by Jorge Luis Borges and Adolfo Bioy Casares
In his commentary on Crónicas de Bustos Domecq [Chronicles of Bustos Domecq] for Los libros esenciales de la literatura en español: narrativa de 1950 a nuestros días, the critic Ignacio Echevarría claims that "quién acerca este libro a su oído puede todavía escuchar los ecos de las carcajadas con que fue escrito a cuatro manos" ["whoever holds this book up close to his ears will still be able to hear the echoes of the peals of laughter with which it was written by the four hands who penned it"] (Barcelona: Lunwerg Editores, 2011, 57). In his commentary on the work for the great blog Obooki's Obloquy, the critic and title character and Spanish Lit Month 2014 participant Obooki claims that "one imagines [Borges and Bioy Casares] laughing a lot writing it." Who the hell am I to argue with these second four hands? In other words, Crónicas de Bustos Domecq is a delightful and laugh out loud funny book not to mention a particularly lively specimen of the fake essay genre. "Homenaje a César Paladión" ["Homage to César Paladión"], sort of a four-page takeoff on Borges' classic short story "Pierre Menard, autor del Quijote" ["Pierre Menard, Author of the Quixote"], is an excellent introduction to the fun and games here: a defense of a serial plagiarist, one César Paladión, whose life's work revolves around publishing exact repros of texts as diverse as Sir Arthur Conan Doyle's The Hound of the Baskervilles, Goethe's Egmont, and Virgil's Georgics--all under his own name. Bustos Domecq, a would be avant-garde art critic given to flights of grandiloquence and prone to peppering his Spanish with copious amounts of show-off French and Latin, takes great pains to extol Paladión, celebrating the "writer"'s excesses because "ya había ido más lejos" ["he had already gone further"] than his contemporaries in matters of style; where Ezra Pound had merely led off one of his Cantos by including a "copioso fragmento" ["copious fragment"] of Homer's Odyssey, for example, Paladión clearly surpassed him because "anexó, por decirlo así, un opus completo, Los parques abandonados, de Herrera y Reissig" ["he annexed, so to speak, a complete opus, Herrera y Reissig's Los parques abandonados"] (25). Paladión, we are told, "le otorgó su nombre y lo pasó a la imprenta, sin quitar ni agregar una sola coma, norma a la que siempre fiel" ["claimed authorship of the work and passed it on to the printer without adding or removing a single comma, a standard to which he was always faithful"]--a great achievement when compared to "el libro homónimo de Herrera" ["Herrera's homonymous book"] because the original Los parques abandonados "no repetía un libro anterior" ["didn't repeat an earlier book"] (Ibid.). Late in in life, Paladión, with no knowledge of "las lenguas muertas" ["dead languages"] according to his chronicler (26), ambitiously set his sights on the classics of antiquity. His The Gospel According to Luke, "obra de corte bíblico" ["a work biblical in nature"] as it's devilishly described (24), is unfortunately interrupted by the wordsmith's death; however, not to fear because Paladión still had time to grace us with The Georgics "según la versión española de Ochoa" ["in Ochoa's Spanish translation"] and, a year later, "ya consciente de su magnitud espiritual, dio a la imprenta el De divinatione en latín" ["now conscious of his spiritual magnitude, he submitted the De divinatione in Latin to the printer"]. Bustos Domecq, a true believer as an aesthete, can barely restrain himself, and neither could I when I read the irrepressible outburst that follows: "¡Y qué latín! "El de Cicerón" ["And what Latin! Ciceronian Latin!"] (26). In her prologue to this winning Borges and Bioy collaboration, Julià Guillamon notes that "la vulgaridad barroca" ["baroque vulgarity"] of Bustos Domecq and the fact that the character's writing offers something far removed from that which you'd expect from a "crítico coherente" ["coherent critic"] (13-14), make him "encarna los valores a los que se opusieron toda su vida. Es católico, nacionalista, pronazi, peronista, mercantil e interesado" ["incarnate all the values which (Borges and Bioy Casares) opposed throughout their lives. He's Catholic, a nationalist, pro-Nazi, a Perón supporter, money-grubbing, and self-promoting"] (Ibid.). In other words, a great character! Some of these flaws produce some truly inspired comedy. In "El ojo selectivo" ["The Selective Eye"], an essay on a sculptor who's a practitioner of what BD refers to as "la escultura cóncava" ["concave sculpture"] (96) or what in reality is the open spaces or plain old air to be found in between the charlatan's generic busts and casts, Bustos Domecq interrupts his reminiscence about a fancy cultural night dedicated to agape and the muses to lash out at a waiter whom he describes as "ese Tántalo de gallego con frac" ["that Spanish Tantalus in tails"] (95). The reason for this obscure mythological insult? The waiter had forgotten to bring dessert to the critic's side of the table. Quelle horreur! Later in the same piece, Bustos Domecq confesses to having been the "boletero" or ticket seller at one of the concave sculptor's expositions on an evening that saw an incensed public take to physically abusing the artist. Bustos Domecq escapes to a nearby hotel, where he says he gathered information for a "estudio detectivesco" ["detective study"] of his by the name of La víctima de Tadeo Limardo ["Tadeo Limardo's Victim"] (97). What does this really have to do with the sculptor? Using the royal "we," Bustos Domecq is all too happy to explain via a footnote at the bottom of the same page: "Dato importante: Aprovechamos la ocasión para remitir a los compradores a la adquisición inmediata de Seis problemas para don Isidro Parodi, de H. Bustos Domecq. (Nota de H.B.D)" ["Important fact: We take advantage of the occasion to suggest customers make an immediate purchase of Six Problems for Don Isidro Parodi by H. Bustos Domecq. (Note by H.B.D.)"]. For non-Borges and -Bioy Casares fans, suffice it to say that the footnote joke gets better once you understand that the Isidro Parodi book was a detective parody pseudonymously attributed to H. Bustos Domecq way back in 1942. For confirmed Borges and Bioy Casares fans, suffice it to say that the footnote joke gets a lot of play here including one footnote attributed to the proofreader (70, pedantic genius!) and, in a fitting encore, another H.B.D. clarification in which readers are encouraged to consult a study by the name of Una tarde con Ramón Bonavena ["An Evening with Ramón Bonavena"]. Where can one get a hold of this study? Don't be silly. Naturally, it's to be found "inserto en el indispensable vademecum Crónicas de Bustos Domecq (Buenos Aires, 1966)" ["inserted in the indispensable vade mecum Chronicles of Bustos Domecq (Buenos Aires, 1966)"] (110) which is on sale now!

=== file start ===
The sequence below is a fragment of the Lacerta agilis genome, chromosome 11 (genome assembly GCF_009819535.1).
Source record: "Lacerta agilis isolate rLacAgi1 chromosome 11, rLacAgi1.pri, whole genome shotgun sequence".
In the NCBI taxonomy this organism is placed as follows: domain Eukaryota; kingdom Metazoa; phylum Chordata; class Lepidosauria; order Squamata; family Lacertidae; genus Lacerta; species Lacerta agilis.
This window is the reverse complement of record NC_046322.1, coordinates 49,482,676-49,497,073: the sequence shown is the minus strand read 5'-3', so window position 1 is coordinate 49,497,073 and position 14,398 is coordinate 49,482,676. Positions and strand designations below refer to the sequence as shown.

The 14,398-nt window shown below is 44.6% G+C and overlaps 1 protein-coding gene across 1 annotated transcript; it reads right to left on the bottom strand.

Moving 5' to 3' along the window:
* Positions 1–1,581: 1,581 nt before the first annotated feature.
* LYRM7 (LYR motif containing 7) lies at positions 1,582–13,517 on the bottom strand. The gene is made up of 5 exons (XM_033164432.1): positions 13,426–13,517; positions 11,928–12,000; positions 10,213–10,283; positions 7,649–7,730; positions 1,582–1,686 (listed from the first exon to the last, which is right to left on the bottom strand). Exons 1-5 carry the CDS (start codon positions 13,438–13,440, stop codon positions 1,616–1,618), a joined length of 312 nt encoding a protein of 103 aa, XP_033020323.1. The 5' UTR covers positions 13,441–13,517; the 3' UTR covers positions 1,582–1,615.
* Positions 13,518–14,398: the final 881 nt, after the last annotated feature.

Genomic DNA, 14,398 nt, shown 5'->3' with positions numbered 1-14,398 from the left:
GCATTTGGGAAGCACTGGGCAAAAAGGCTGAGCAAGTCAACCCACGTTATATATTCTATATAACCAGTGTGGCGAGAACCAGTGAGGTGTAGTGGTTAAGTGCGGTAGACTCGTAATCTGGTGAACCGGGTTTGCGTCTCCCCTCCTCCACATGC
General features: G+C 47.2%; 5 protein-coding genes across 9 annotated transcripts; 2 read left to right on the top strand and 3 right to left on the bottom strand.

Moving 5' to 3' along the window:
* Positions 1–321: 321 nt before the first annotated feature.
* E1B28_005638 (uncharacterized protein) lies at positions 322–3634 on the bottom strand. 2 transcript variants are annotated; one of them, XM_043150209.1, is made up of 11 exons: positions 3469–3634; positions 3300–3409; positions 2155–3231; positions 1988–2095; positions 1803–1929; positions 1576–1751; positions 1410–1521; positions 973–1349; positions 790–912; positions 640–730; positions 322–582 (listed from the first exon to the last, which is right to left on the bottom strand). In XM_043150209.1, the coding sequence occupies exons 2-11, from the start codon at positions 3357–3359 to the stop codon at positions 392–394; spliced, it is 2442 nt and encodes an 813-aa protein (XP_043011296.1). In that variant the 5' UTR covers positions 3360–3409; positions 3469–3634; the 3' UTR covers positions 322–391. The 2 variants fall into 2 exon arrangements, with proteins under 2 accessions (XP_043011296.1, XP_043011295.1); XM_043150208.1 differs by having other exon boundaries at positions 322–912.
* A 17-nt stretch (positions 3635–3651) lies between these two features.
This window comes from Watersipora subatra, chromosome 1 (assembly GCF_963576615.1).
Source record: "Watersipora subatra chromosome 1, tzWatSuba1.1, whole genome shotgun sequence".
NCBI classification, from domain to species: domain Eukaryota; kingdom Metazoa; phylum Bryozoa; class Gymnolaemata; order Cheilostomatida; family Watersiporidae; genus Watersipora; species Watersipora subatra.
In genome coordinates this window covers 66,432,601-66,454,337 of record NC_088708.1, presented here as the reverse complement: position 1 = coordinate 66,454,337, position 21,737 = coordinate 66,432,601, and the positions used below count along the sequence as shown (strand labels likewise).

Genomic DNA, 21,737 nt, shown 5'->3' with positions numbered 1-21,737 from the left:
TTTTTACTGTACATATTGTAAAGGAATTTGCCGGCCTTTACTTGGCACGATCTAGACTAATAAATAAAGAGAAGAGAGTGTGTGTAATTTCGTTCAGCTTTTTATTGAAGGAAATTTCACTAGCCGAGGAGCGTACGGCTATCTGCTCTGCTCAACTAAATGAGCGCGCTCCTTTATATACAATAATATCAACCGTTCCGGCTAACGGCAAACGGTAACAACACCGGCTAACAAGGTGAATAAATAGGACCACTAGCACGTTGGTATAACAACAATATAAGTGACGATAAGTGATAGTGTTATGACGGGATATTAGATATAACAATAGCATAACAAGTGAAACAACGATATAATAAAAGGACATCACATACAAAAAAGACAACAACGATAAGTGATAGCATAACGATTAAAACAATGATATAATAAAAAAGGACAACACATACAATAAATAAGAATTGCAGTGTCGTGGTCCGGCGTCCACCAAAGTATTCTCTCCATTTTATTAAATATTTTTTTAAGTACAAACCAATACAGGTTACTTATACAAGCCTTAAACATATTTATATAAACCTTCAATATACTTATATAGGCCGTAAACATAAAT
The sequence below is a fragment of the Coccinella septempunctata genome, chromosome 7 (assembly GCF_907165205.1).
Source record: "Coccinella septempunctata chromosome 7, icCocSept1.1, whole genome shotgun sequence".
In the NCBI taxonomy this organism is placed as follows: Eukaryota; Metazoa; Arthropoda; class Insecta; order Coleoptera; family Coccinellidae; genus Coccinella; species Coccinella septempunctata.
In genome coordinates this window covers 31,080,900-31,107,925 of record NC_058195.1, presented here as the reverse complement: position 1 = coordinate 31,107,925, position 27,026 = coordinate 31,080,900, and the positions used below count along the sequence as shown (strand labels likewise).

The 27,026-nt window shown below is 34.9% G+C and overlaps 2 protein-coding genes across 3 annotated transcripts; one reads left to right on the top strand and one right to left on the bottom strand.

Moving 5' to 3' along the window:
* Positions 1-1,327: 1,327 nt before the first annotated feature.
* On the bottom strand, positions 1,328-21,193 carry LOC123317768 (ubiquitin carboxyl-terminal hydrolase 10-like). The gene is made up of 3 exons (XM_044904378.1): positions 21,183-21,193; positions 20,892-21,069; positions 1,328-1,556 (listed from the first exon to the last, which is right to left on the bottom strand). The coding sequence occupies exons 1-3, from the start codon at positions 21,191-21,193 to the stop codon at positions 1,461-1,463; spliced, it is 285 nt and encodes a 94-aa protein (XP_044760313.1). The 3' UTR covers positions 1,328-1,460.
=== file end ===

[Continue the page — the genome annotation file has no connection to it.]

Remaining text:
Jorge Luis Borges (1899-1986) & Adolfo Bioy Casares (1914-1999)